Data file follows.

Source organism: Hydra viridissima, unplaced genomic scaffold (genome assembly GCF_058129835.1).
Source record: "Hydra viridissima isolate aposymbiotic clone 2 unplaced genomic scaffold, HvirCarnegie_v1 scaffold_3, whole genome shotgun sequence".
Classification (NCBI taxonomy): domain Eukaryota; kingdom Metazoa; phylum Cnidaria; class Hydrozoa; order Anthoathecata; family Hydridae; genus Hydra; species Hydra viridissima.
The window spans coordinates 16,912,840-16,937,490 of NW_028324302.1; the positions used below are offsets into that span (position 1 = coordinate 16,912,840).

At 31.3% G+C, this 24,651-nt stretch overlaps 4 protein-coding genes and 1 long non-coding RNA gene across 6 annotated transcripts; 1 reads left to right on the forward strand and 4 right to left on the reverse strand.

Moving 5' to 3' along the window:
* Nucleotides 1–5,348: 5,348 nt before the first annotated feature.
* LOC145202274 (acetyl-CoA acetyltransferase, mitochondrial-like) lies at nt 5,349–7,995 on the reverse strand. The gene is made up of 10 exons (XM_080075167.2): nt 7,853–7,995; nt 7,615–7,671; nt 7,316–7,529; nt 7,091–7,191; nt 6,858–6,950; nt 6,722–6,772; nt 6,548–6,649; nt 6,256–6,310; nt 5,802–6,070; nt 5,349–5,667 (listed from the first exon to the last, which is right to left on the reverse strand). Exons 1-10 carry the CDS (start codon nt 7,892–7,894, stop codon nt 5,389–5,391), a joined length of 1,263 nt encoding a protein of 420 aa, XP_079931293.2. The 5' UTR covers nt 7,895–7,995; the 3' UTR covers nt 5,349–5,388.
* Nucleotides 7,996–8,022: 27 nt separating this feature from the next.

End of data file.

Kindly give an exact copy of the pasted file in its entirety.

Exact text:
Source organism: Hydra viridissima, unplaced genomic scaffold (genome assembly GCF_058129835.1).
Source record: "Hydra viridissima isolate aposymbiotic clone 2 unplaced genomic scaffold, HvirCarnegie_v1 scaffold_3, whole genome shotgun sequence".
Classification (NCBI taxonomy): domain Eukaryota; kingdom Metazoa; phylum Cnidaria; class Hydrozoa; order Anthoathecata; family Hydridae; genus Hydra; species Hydra viridissima.
The window spans coordinates 16,912,840-16,937,490 of NW_028324302.1; the positions used below are offsets into that span (position 1 = coordinate 16,912,840).

At 31.3% G+C, this 24,651-nt stretch overlaps 4 protein-coding genes and 1 long non-coding RNA gene across 6 annotated transcripts; 1 reads left to right on the forward strand and 4 right to left on the reverse strand.

Moving 5' to 3' along the window:
* Nucleotides 1–5,348: 5,348 nt before the first annotated feature.
* LOC145202274 (acetyl-CoA acetyltransferase, mitochondrial-like) lies at nt 5,349–7,995 on the reverse strand. The gene is made up of 10 exons (XM_080075167.2): nt 7,853–7,995; nt 7,615–7,671; nt 7,316–7,529; nt 7,091–7,191; nt 6,858–6,950; nt 6,722–6,772; nt 6,548–6,649; nt 6,256–6,310; nt 5,802–6,070; nt 5,349–5,667 (listed from the first exon to the last, which is right to left on the reverse strand). Exons 1-10 carry the CDS (start codon nt 7,892–7,894, stop codon nt 5,389–5,391), a joined length of 1,263 nt encoding a protein of 420 aa, XP_079931293.2. The 5' UTR covers nt 7,895–7,995; the 3' UTR covers nt 5,349–5,388.
* Nucleotides 7,996–8,022: 27 nt separating this feature from the next.